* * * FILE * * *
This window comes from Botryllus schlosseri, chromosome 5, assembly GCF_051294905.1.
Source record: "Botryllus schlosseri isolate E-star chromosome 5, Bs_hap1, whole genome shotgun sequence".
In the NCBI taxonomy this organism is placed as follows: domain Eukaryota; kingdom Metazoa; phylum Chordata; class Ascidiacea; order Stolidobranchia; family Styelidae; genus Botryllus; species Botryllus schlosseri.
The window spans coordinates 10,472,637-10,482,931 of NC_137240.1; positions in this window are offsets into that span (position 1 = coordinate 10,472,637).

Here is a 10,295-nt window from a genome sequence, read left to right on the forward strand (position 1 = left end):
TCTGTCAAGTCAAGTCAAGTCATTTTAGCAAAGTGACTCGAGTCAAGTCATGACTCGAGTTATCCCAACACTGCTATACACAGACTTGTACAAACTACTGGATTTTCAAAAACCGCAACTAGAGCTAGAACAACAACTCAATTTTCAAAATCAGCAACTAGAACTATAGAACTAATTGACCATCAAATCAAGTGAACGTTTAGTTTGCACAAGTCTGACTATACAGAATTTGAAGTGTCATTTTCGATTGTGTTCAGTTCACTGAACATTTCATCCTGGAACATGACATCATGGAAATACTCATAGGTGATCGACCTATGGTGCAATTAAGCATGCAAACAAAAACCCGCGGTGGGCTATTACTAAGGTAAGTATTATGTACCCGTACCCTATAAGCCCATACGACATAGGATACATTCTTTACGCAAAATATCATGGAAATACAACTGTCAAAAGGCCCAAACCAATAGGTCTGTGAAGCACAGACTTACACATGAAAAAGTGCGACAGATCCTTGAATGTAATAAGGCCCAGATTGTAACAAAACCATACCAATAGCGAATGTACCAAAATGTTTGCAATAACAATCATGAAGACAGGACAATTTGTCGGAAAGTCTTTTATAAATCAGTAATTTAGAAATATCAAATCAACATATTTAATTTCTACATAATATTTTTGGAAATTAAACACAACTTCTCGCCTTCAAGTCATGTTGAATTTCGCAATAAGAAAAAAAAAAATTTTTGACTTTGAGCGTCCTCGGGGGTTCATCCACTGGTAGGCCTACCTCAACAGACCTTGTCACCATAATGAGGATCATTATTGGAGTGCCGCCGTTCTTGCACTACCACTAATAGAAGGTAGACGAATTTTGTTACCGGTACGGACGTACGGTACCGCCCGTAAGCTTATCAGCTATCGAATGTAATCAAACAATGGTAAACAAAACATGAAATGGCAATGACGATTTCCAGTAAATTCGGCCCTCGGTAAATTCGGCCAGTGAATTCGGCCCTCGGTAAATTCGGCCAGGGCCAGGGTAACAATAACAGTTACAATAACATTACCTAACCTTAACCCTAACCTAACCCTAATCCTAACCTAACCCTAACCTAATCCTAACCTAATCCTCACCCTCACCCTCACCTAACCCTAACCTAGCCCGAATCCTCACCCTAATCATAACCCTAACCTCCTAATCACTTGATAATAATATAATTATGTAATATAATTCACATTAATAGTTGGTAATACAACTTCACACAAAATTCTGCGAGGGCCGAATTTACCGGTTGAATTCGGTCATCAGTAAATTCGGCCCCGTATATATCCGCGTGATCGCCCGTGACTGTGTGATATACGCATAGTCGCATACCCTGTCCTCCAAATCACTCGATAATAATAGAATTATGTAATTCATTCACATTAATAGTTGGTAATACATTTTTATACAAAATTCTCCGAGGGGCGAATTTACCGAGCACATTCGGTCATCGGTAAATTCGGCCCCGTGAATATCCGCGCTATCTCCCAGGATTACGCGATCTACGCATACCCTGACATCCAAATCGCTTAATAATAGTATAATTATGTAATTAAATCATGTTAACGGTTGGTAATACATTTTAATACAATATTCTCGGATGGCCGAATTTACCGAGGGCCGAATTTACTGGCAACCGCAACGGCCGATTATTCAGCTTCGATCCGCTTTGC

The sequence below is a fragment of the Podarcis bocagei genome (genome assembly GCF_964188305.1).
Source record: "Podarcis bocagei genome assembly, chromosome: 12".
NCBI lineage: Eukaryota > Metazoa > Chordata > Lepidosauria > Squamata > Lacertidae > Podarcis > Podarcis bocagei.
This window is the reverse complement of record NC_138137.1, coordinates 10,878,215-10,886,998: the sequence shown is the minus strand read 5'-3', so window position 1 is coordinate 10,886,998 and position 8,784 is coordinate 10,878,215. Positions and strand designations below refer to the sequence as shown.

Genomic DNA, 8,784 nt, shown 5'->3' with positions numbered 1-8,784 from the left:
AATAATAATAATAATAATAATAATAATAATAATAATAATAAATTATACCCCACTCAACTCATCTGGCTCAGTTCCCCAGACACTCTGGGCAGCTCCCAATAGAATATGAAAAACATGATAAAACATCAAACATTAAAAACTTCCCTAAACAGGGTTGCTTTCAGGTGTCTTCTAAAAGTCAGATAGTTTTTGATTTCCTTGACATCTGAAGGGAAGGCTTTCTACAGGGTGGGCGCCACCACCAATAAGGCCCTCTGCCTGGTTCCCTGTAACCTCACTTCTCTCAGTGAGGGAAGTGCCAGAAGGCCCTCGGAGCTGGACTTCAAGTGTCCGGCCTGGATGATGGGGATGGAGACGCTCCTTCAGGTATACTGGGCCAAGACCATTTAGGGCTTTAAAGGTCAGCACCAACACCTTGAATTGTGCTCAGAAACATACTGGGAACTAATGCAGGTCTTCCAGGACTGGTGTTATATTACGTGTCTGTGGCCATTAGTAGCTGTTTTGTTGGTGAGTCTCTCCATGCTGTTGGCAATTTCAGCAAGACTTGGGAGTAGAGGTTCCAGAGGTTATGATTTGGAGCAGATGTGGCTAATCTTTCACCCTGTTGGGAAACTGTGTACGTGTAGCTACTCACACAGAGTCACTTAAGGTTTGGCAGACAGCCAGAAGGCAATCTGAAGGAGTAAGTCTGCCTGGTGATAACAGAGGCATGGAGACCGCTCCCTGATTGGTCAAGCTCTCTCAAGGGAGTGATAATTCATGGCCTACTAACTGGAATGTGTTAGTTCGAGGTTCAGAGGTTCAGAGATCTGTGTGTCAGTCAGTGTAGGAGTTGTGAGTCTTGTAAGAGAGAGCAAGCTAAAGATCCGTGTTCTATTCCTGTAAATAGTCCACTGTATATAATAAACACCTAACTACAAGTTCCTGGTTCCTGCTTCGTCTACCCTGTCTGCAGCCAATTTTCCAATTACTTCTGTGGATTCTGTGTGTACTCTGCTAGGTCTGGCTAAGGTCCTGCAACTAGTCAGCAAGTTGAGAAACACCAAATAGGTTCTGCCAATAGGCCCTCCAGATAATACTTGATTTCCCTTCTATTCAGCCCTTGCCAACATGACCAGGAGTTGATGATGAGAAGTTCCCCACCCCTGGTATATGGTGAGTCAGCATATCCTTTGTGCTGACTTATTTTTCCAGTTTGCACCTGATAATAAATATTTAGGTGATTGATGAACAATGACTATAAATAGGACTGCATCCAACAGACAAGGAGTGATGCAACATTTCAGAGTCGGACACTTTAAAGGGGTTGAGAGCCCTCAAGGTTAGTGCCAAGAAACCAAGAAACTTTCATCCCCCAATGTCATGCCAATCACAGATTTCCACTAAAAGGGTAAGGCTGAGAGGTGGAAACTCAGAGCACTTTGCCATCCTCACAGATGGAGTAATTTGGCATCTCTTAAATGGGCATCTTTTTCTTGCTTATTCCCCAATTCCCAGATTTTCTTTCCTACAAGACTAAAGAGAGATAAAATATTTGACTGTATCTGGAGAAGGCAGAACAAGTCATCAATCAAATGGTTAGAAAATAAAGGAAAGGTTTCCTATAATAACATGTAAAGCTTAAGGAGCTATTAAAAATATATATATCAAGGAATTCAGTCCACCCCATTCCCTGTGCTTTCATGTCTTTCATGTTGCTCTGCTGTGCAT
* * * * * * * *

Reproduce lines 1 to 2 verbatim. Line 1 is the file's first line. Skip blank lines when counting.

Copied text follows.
This window comes from Botryllus schlosseri, chromosome 5, assembly GCF_051294905.1.
Source record: "Botryllus schlosseri isolate E-star chromosome 5, Bs_hap1, whole genome shotgun sequence".